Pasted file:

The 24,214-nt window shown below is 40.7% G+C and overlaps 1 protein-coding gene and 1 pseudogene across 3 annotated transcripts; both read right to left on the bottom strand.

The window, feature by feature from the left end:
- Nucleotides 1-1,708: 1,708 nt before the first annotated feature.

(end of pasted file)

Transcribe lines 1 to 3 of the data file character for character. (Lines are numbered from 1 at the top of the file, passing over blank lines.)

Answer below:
The 24,214-nt window shown below is 40.7% G+C and overlaps 1 protein-coding gene and 1 pseudogene across 3 annotated transcripts; both read right to left on the bottom strand.

The window, feature by feature from the left end:
- Nucleotides 1-1,708: 1,708 nt before the first annotated feature.